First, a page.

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Helen Mamayaok Maksagak

Photograph of Helen Mamayaok Maksagak

C.M., LL.D

First woman Commissioner of the Northwest Territories
First Commissioner of Nunavut

Born in Bernard Harbour, Northwest Territories (now Nunavut) on April 15, 1931
Died in Cambridge Bay, Nunavut January 23, 2009

Helen Mamayaok Maksagak

Honours and Awards: Honorary Doctor of Laws degree from the University College of Cape Breton (2000); Member of the Order of Canada (January 2003).

Born in Bernard Harbour, Helen Maksagak grew up in Tuktoyaktuk, Aklavik, and the Bathurst Inlet area. After being required to leave school upon completing Grade 8, she became very active at the community level for many years, focusing her efforts on environmental issues and improving services to families. In addition to her work as a civilian employee for the Royal Canadian Mounted Police and as the manager of a transient centre, she has also worked with the Northwest Territories Round Table on the Environment and has served on committees ranging from local social appeal and housing committees to the Canada Committee of the International Year of the Family.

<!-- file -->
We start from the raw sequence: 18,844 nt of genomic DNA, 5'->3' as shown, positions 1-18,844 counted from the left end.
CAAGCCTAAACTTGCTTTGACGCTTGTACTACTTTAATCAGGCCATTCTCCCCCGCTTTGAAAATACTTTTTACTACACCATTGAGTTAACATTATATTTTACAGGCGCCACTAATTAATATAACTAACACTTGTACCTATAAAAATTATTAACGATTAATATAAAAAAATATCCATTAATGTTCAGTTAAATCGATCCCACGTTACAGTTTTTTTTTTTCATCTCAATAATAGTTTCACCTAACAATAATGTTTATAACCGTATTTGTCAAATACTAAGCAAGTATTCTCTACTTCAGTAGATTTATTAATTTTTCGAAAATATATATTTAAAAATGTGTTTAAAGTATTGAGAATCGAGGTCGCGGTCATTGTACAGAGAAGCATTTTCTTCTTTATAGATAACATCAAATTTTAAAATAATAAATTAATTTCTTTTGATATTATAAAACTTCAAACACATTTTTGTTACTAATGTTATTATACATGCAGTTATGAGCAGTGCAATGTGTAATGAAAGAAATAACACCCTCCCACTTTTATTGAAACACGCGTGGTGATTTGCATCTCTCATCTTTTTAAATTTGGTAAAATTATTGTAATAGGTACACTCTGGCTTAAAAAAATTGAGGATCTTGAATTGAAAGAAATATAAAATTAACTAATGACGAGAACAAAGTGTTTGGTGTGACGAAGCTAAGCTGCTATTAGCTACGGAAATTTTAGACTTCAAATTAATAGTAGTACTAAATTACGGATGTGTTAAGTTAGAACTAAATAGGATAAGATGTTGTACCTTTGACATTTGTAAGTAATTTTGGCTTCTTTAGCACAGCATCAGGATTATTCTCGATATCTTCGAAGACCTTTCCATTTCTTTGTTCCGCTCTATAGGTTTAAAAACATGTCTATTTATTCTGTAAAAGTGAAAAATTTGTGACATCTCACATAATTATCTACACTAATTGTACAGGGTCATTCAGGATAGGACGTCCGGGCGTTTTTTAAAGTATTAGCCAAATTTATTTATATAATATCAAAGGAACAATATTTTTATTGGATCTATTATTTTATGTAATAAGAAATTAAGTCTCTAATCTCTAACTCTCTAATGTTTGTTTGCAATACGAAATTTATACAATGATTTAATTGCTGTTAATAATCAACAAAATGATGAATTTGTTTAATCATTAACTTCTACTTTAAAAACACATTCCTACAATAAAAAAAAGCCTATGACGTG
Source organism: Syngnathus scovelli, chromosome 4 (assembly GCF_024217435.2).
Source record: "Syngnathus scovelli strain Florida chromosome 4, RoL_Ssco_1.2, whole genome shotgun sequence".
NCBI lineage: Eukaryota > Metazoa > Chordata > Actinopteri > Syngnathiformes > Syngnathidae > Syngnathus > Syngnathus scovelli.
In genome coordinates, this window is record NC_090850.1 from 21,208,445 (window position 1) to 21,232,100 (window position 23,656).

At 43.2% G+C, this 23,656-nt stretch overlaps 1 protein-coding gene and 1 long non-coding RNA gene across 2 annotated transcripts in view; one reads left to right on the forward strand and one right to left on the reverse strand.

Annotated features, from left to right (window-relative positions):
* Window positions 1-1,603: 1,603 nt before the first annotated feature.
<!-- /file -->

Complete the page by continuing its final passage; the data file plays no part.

In 1992, she was invited to become the deputy commissioner for the Northwest Territories and remained in that position until 1994, when she became acting commissioner. Officially appointed commissioner in December 1994, she became the first woman and the first Inuk to hold these positions. Her term as commissioner for the Northwest Territories ended in 1999 with the creation of the territory of Nunavut and her appointment as the first Commissioner of Nunavut. She took office on March 31, 1999, and held the office until April 1, 2000.

Legislation and policy during Ms. Maksagak's tenure in both the Northwest Territories and Nunavut focused on the creation of Nunavut. In its first session, the Nunavut government focused on the fulfillment of the requirements of the Nunavut Land Claims agreement, self-reliance at the individual and territorial level, and the adoption of a single time zone throughout the territory. (Nunavut reverted to three time zones in 2001). Upon Ms. Maksagak's departure from office, Governor General Adrienne Clarkson remarked that Ms. Maksagak had given an "enormous" amount and had indeed made an imprint on the history of the country.

Ms. Maksagak continued to serve the public after leaving politics. She served on the Qulliit Nunavut Status of Women Council from March 2001 to March 2003, and was a Board Elder for the Aboriginal Healing Foundation.

On November 8, 2005, Ms. Maksagak was appointed Deputy Commissioner of Nunavut.

Ms. Maksagak was the mother of six children and two foster children.


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